Where should I store money while waiting to invest?
September 04, 2014
Q: I need help with the money I was awarded for a workers' compensation judgement. I just got $200,000.00 and want to be smart with the money as I am 54 years old with no other money to retire on ... I was thinking about moving south, and buying rental property and living off the rental income. Where would be the smartest place to put my money until I need it?
A: The short answer is that a certificate of deposit (CD) is probably the right answer for you. Your $200,000 is within the limits of FDIC insurance, so a deposit account would give you the absolute security you are looking for, and as deposit accounts go, a CD would probably give you a shot at a higher interest rate than a savings account or a money market account.
Beyond that generalization though, here are some more detailed points to consider about your plan:
- Short-term stability may be key. Normally, your retirement date does not mark the end of a retirement investment program -- it has to continue throughout the retirement years. However, since you already have an investment plan for once you retire, the key is keeping the money safe until then, and liquid for when you need it. That is why a deposit account seems like the right solution.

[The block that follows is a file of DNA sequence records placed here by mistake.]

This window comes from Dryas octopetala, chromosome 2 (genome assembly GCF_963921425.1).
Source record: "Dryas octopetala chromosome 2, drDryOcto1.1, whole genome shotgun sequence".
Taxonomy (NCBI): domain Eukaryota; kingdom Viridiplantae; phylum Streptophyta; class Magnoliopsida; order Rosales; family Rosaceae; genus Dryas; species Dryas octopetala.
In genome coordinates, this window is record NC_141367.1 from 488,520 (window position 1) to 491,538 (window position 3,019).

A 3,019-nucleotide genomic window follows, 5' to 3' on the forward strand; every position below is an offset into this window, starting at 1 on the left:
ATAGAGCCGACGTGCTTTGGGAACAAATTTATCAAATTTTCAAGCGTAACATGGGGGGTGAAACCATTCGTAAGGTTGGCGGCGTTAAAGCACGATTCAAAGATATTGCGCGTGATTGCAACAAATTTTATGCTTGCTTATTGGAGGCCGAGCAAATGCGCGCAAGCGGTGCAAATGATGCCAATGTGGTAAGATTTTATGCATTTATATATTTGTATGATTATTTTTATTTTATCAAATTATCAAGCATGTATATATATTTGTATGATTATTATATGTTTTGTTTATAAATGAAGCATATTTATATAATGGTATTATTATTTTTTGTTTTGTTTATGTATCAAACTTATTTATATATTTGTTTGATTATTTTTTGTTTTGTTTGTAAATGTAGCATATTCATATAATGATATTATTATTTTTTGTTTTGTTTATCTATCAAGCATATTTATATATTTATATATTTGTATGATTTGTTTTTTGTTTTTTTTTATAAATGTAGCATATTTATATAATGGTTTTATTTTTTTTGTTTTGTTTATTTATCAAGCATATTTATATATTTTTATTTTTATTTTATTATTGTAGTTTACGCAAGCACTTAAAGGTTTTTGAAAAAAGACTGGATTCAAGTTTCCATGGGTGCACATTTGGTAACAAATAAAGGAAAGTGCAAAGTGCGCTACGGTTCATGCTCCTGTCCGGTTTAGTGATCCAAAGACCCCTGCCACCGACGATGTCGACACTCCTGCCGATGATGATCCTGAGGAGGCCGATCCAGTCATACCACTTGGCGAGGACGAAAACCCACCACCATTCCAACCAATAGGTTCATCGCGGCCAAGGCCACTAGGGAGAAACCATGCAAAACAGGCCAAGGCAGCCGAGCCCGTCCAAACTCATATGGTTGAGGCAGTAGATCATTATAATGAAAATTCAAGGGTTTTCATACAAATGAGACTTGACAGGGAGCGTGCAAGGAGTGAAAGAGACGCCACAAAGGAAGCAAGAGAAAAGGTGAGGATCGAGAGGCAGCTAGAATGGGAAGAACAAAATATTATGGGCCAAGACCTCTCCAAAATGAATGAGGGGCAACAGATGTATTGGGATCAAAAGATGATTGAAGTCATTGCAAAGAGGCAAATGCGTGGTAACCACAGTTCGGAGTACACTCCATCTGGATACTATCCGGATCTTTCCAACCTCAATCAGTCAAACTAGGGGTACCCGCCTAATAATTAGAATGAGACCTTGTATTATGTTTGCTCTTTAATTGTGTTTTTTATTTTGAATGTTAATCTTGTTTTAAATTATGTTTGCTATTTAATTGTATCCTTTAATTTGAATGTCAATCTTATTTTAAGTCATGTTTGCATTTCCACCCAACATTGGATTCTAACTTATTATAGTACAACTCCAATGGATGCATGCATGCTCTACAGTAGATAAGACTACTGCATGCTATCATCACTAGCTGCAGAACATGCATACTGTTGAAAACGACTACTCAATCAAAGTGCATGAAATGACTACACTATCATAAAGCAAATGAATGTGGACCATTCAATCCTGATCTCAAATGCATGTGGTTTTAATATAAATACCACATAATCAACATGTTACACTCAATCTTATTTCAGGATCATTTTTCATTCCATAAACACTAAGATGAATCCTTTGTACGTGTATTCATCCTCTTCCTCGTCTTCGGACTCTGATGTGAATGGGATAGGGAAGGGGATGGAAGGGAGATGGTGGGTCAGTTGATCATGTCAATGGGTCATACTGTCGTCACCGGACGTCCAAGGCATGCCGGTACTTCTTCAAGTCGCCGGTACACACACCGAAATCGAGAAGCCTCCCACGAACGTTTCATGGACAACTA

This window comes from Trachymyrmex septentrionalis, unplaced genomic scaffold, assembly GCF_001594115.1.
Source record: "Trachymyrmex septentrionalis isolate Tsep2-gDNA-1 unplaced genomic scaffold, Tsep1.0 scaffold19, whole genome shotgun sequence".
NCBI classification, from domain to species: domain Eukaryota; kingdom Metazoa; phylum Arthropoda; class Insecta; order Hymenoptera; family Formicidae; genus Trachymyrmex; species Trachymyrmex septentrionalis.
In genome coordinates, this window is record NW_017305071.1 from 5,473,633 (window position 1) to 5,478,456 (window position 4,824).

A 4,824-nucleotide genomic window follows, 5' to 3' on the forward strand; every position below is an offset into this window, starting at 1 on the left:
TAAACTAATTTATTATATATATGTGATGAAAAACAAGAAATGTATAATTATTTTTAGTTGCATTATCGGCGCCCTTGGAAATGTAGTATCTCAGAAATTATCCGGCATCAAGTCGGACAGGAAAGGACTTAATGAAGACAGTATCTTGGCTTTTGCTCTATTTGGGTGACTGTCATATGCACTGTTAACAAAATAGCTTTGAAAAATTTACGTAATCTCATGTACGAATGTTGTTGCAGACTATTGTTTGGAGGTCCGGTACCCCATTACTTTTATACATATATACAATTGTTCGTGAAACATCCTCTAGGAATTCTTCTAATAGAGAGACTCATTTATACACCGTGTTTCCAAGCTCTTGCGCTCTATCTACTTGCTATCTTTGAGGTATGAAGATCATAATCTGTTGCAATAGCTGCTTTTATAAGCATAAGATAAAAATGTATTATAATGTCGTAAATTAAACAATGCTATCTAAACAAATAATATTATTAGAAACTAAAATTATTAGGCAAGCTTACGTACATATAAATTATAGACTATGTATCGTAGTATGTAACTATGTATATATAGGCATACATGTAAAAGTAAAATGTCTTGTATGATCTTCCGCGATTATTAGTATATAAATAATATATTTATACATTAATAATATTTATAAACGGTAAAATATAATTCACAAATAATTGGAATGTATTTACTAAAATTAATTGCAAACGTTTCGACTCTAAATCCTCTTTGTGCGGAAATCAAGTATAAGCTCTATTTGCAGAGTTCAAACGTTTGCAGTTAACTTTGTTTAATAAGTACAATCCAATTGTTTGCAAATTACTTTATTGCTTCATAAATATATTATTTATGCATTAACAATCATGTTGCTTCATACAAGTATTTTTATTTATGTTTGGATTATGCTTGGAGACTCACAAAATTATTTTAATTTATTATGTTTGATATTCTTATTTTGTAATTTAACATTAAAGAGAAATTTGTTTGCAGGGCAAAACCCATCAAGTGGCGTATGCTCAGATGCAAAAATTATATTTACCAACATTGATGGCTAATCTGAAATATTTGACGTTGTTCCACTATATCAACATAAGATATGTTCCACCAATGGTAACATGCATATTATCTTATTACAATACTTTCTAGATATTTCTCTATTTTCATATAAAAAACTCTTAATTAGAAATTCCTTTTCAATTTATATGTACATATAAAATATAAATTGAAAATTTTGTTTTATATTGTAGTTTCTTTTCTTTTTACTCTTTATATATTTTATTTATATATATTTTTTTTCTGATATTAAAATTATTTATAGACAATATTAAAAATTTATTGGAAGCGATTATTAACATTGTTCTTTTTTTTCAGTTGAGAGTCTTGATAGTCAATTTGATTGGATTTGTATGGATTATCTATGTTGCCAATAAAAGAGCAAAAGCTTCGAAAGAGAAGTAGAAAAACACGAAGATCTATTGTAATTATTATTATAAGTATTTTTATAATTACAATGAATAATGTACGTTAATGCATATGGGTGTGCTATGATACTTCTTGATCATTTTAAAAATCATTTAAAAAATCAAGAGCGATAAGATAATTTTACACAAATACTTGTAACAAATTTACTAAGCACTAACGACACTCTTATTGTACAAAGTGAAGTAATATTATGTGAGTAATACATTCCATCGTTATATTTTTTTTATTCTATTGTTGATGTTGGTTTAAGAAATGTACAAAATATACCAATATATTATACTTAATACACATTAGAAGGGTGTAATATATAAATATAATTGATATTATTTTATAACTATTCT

- Your time frame is also important. You didn't mention when you plan to retire, but this will determine what type of deposit account you should opt for. If you intend to start looking for a property right away, you might need the immediate liquidity of a savings or money market account. However, if you know it will be a few years before you are ready to make that move, think about a CD whose term matches the time till you plan to invest in property. Just keep in mind that CD rates vary, so once you've settle on a term, shop around for the best CD rates at that length.
- You have time for some research. Investing in and managing income property can be a complex undertaking. If you have some time before you plan to make your investment, use that time to do some practical research. This means not just looking into property values where you plan to invest, but also the demand and going rates for rental properties in the area.
Your caution about how to handle this money is well-placed -- $200,000 is a great deal of money to receive all at once, but it still is difficult to make that amount last throughout your retirement. That's why knowing what you invest in and protecting the money until you are ready to invest should be top priorities.
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